A heavily photographed guide to making natural plant dyes and using these dyes to create clothing and home decor, with over two dozen projects and ideas for every season, detailed instructions on dye methods and botanical information about the plants used. Natural Color focuses on achievable projects throughout the seasons.
Following the incredible success of the slow food movement, the slow fashion trend is now gaining momentum, with more and more consumers buying locally produced clothing and homewares created using sustainable methods and artisanal techniques. Natural Color explores the full spectrum of seasonal plant dyes, using nature as a color library. Unlike its competitors, Natural Color is structured by season, not plant, focusing on achievable projects with easy-to-follow recipes for dyeing everything from dresses, scarves, and hats to rugs, napkins, and table runners, ensuring that even the most savvy home decorator will be inspired.
Sasha Duerr is an artist and designer who works with organic dyes and fibers, focusing on the creative reuse of materials. She is dedicated to a cross-pollination of textiles and environmental systems thinking, gaining inspiration from the ecological principles found in permaculture, as well as from regenerative design for food, clothing, and shelter. In 2007, Sasha founded Permacouture Institute to encourage sustainable design and education from the ground up in fashion and textiles. Through Permacouture, Sasha has addressed audiences on natural dyes and sustainable textiles at colleges and u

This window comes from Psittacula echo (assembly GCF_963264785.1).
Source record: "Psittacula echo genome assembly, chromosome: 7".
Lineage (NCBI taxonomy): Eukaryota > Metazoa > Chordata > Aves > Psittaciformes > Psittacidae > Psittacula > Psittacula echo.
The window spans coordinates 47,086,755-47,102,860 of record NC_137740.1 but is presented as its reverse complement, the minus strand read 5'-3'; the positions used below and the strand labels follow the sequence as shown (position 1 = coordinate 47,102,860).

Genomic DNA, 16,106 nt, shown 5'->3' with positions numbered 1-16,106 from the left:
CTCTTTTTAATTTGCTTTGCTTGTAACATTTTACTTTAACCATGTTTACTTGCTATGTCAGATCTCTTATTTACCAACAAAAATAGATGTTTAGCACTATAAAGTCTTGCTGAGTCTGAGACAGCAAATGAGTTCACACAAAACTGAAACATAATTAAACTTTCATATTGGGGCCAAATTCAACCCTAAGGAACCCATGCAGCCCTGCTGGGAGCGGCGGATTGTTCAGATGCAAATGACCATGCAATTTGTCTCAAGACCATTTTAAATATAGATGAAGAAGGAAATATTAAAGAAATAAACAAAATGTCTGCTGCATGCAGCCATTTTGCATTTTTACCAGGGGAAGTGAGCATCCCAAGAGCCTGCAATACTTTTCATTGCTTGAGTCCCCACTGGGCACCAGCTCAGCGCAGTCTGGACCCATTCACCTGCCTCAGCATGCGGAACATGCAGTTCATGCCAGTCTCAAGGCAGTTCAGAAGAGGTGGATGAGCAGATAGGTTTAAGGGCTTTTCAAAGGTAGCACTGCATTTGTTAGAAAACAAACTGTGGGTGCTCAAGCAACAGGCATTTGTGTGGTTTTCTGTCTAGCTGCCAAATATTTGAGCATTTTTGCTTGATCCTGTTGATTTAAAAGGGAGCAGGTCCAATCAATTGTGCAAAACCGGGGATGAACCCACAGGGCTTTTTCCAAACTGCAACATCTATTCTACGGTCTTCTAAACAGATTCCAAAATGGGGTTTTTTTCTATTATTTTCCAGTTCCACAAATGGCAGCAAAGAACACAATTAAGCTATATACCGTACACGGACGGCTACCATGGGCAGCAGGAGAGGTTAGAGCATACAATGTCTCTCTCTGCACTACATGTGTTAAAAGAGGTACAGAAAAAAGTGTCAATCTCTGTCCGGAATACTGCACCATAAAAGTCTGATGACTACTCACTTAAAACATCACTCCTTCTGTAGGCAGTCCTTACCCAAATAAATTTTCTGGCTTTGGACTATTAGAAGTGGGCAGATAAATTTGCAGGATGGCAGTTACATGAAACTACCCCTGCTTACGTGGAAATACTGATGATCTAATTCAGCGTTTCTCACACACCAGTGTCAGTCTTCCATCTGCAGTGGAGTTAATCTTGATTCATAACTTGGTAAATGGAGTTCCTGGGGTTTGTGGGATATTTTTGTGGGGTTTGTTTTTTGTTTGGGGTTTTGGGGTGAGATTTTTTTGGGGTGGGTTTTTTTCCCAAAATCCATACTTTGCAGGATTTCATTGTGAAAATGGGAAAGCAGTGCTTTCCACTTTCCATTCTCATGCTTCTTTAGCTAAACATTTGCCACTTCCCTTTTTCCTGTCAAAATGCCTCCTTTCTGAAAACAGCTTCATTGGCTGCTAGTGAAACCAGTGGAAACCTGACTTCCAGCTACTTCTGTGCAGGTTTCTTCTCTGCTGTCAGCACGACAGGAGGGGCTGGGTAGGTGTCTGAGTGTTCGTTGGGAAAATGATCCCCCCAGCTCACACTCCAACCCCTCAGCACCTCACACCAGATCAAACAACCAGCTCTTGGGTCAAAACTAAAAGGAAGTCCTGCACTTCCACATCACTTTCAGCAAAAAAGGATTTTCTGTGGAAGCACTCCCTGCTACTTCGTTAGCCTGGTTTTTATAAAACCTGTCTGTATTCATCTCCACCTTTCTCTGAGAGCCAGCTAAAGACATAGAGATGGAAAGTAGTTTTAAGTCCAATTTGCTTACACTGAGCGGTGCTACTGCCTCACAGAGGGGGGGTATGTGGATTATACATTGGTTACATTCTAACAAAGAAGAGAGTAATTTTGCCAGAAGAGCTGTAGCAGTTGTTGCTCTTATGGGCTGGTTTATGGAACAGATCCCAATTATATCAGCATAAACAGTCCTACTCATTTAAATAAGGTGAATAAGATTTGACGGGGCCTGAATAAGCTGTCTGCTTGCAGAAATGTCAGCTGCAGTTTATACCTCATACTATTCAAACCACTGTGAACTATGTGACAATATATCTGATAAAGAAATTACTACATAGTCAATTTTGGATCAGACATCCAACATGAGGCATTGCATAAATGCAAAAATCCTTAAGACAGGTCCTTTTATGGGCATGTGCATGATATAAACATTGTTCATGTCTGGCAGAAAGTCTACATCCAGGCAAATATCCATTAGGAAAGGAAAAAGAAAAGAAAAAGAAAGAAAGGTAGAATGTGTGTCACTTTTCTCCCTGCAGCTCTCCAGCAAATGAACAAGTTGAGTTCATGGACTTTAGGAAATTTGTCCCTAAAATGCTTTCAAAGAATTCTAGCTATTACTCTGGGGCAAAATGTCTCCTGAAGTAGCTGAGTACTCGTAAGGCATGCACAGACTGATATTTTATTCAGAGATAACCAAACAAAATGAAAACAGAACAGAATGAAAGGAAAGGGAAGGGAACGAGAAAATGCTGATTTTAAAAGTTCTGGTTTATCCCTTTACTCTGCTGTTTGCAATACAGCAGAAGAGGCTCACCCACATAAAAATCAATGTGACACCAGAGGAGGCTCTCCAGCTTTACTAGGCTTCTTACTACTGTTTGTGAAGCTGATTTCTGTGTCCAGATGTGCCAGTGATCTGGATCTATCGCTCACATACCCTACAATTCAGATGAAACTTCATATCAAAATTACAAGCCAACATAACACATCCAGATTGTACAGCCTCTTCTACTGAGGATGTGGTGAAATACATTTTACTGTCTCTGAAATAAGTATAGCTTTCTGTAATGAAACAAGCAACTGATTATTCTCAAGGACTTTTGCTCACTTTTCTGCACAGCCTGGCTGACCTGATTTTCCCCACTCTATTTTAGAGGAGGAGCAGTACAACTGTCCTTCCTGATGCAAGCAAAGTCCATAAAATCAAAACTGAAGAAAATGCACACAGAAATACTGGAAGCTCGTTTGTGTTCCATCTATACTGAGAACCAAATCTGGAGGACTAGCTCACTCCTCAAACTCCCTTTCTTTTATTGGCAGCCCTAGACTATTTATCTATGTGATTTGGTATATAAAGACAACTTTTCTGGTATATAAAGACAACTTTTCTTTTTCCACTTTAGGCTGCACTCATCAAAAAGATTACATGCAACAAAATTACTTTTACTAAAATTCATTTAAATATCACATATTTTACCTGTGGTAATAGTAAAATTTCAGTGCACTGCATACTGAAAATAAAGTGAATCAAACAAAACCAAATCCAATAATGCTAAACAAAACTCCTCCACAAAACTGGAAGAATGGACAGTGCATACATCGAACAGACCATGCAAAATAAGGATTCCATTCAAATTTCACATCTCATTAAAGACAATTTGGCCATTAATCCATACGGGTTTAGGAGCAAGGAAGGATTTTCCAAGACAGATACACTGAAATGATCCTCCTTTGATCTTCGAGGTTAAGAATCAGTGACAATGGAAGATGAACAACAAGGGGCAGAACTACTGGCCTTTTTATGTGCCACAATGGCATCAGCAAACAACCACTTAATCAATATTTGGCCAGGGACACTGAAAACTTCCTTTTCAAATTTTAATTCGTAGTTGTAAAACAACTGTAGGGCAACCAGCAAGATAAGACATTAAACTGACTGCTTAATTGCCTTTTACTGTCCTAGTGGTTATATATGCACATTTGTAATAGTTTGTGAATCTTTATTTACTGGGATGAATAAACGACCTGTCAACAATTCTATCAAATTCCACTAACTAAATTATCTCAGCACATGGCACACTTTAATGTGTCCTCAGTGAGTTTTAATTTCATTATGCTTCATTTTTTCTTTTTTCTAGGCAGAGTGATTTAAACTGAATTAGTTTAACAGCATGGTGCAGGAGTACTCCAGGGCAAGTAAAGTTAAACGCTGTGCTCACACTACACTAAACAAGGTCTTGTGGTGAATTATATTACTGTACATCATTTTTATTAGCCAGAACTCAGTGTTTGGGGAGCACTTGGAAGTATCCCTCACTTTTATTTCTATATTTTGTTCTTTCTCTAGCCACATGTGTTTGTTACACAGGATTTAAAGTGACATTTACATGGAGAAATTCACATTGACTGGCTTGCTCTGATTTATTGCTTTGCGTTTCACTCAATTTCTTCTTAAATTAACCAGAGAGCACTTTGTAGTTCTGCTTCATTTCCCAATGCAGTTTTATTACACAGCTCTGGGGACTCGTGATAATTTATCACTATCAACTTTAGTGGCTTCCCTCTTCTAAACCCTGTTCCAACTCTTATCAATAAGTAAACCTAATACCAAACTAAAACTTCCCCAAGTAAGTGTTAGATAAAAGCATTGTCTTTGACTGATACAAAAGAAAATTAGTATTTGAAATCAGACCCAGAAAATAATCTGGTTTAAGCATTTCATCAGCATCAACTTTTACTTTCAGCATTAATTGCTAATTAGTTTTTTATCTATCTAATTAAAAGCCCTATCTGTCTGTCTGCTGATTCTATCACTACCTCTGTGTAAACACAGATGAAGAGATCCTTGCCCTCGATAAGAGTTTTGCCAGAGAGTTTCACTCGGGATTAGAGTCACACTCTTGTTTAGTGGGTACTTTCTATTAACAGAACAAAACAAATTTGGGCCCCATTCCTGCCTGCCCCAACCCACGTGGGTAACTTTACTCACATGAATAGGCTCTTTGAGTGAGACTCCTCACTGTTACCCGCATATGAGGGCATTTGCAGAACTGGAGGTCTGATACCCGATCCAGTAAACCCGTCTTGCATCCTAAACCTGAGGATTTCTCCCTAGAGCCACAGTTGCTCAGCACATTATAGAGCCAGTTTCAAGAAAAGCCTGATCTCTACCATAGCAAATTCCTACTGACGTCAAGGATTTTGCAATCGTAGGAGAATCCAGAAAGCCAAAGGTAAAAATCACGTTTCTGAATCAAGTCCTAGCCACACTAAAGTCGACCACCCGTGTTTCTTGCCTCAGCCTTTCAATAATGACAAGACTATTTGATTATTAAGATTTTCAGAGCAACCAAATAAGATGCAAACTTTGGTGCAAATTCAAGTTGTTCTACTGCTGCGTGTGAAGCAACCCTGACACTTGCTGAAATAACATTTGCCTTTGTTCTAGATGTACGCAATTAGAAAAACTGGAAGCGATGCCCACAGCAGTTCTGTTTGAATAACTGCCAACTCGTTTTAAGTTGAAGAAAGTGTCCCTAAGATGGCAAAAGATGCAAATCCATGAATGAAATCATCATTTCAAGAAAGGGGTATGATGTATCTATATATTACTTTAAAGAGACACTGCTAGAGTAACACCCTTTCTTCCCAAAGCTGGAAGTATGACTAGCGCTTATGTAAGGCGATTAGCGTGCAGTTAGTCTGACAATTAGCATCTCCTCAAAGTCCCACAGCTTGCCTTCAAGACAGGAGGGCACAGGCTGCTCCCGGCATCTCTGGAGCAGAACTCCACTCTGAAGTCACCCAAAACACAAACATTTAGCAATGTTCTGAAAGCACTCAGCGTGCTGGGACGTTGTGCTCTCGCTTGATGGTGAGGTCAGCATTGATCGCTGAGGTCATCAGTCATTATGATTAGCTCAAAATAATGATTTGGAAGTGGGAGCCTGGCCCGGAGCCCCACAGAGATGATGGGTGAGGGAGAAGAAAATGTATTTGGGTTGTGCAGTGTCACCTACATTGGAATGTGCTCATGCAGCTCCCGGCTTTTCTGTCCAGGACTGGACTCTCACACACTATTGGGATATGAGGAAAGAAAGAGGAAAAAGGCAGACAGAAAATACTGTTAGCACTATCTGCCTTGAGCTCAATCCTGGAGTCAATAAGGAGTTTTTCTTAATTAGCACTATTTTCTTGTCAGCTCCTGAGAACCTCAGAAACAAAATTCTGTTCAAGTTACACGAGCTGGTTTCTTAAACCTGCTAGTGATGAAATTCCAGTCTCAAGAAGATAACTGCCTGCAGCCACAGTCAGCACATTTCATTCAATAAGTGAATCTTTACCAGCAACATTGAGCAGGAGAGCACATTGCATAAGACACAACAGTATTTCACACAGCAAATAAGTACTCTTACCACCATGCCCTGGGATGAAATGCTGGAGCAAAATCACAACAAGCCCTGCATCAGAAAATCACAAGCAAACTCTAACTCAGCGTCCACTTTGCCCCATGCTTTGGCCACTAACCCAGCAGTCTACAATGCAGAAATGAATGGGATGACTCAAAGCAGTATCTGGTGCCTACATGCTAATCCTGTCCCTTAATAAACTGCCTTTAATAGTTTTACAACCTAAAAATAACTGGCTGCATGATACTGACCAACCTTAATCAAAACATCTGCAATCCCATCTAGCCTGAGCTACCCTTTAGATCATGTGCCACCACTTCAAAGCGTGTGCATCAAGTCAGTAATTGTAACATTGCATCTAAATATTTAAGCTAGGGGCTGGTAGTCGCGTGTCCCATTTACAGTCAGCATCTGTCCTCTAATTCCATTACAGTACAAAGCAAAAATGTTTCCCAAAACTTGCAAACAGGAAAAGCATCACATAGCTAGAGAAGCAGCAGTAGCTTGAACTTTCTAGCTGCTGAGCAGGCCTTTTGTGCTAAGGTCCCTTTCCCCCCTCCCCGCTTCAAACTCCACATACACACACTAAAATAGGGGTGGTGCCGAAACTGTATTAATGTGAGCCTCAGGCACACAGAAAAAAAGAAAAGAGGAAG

CONTENTS 1 LIVING COLOR: AN INTRODUCTION 11 THE PRACTICE OF PLANT DYEING 43 SPRING 52 CREATING COLOR THROUGH FOOD 79 SUMMER 90 THE ANCIENT PRIMARY COLORS: MADDER, WELD, AND INDIGO 122 THE SPECTRUM OF NATURAL COLOR 131 FALL 150 NATURAL COLOR FROM PERSIMMON 169 THE ART OF MEDICINAL DYEING 175 WINTER 202 WEEDING YOUR WARDROBE 209 WORKBOOK 211 MORDANTS AND MODIFIERS 235 TECHNIQUES
As seen in Sunset Magazine, Sweet Paul, Well + Good, Pacific Horticulture, Sacramento Street, and many more! "She is at the forefront of the "slow fashion" movement." --Publishers Weekly
"Sasha Duerr teaches us to look to nature for inspiration, using botanicals to create subtle, painterly hues. Her ecologically sound approach is both ancient and modern and thoroughly in tune with the times--all photographed to beautifully capture the subtlety of her work." --Julie Carlson, Remodelista editor in chief
"A rich resource of indoor, plant-based DIYs" --Garden Collage
"One of the prettiest books to land on our desks" --The Chalkboard
"Discover the wonderful world of natural dye." --Atlas Magazine